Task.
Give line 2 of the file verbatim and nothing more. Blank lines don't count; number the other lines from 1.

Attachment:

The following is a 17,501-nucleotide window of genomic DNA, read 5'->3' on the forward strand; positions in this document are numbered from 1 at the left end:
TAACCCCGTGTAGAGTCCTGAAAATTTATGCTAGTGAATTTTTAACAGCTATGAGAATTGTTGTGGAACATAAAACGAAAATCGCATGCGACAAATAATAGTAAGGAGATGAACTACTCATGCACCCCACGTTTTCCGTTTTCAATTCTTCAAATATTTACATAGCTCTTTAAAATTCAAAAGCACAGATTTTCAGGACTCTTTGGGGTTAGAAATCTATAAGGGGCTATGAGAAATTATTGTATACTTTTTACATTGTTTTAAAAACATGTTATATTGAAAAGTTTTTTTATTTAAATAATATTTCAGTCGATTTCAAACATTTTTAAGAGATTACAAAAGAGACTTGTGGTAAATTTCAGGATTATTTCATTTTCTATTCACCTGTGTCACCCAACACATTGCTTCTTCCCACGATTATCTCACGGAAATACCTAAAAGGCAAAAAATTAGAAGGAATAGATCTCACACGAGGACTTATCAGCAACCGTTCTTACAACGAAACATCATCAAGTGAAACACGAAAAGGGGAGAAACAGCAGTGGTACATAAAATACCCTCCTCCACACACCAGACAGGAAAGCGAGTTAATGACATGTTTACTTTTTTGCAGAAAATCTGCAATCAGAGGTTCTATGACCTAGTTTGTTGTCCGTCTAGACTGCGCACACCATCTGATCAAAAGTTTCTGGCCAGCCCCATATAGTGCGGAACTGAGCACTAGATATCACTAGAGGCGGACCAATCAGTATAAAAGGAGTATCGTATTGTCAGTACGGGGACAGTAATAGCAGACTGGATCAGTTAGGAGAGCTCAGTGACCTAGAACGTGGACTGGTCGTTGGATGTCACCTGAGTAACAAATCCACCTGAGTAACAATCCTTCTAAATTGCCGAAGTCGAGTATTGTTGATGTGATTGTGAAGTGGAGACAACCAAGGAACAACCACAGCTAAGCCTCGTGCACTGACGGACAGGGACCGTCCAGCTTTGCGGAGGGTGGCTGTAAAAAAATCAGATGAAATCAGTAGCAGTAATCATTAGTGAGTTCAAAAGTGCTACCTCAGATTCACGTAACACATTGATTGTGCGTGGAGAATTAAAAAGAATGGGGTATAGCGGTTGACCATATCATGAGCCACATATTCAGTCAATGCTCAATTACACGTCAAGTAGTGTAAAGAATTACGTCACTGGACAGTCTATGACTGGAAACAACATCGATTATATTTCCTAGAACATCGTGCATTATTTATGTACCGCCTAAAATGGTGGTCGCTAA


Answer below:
TAACCCCGTGTAGAGTCCTGAAAATTTATGCTAGTGAATTTTTAACAGCTATGAGAATTGTTGTGGAACATAAAACGAAAATCGCATGCGACAAATAATAGTAAGGAGATGAACTACTCATGCACCCCACGTTTTCCGTTTTCAATTCTTCAAATATTTACATAGCTCTTTAAAATTCAAAAGCACAGATTTTCAGGACTCTTTGGGGTTAGAAATCTATAAGGGGCTATGAGAAATTATTGTATACTTTTTACATTGTTTTAAAAACATGTTATATTGAAAAGTTTTTTTATTTAAATAATATTTCAGTCGATTTCAAACATTTTTAAGAGATTACAAAAGAGACTTGTGGTAAATTTCAGGATTATTTCATTTTCTATTCACCTGTGTCACCCAACACATTGCTTCTTCCCACGATTATCTCACGGAAATACCTAAAAGGCAAAAAATTAGAAGGAATAGATCTCACACGAGGACTTATCAGCAACCGTTCTTACAACGAAACATCATCAAGTGAAACACGAAAAGGGGAGAAACAGCAGTGGTACATAAAATACCCTCCTCCACACACCAGACAGGAAAGCGAGTTAATGACATGTTTACTTTTTTGCAGAAAATCTGCAATCAGAGGTTCTATGACCTAGTTTGTTGTCCGTCTAGACTGCGCACACCATCTGATCAAAAGTTTCTGGCCAGCCCCATATAGTGCGGAACTGAGCACTAGATATCACTAGAGGCGGACCAATCAGTATAAAAGGAGTATCGTATTGTCAGTACGGGGACAGTAATAGCAGACTGGATCAGTTAGGAGAGCTCAGTGACCTAGAACGTGGACTGGTCGTTGGATGTCACCTGAGTAACAAATCCACCTGAGTAACAATCCTTCTAAATTGCCGAAGTCGAGTATTGTTGATGTGATTGTGAAGTGGAGACAACCAAGGAACAACCACAGCTAAGCCTCGTGCACTGACGGACAGGGACCGTCCAGCTTTGCGGAGGGTGGCTGTAAAAAAATCAGATGAAATCAGTAGCAGTAATCATTAGTGAGTTCAAAAGTGCTACCTCAGATTCACGTAACACATTGATTGTGCGTGGAGAATTAAAAAGAATGGGGTATAGCGGTTGACCATATCATGAGCCACATATTCAGTCAATGCTCAATTACACGTCAAGTAGTGTAAAGAATTACGTCACTGGACAGTCTATGACTGGAAACAACATCGATTATATTTCCTAGAACATCGTGCATTATTTATGTACCGCCTAAAATGGTGGTCGCTAA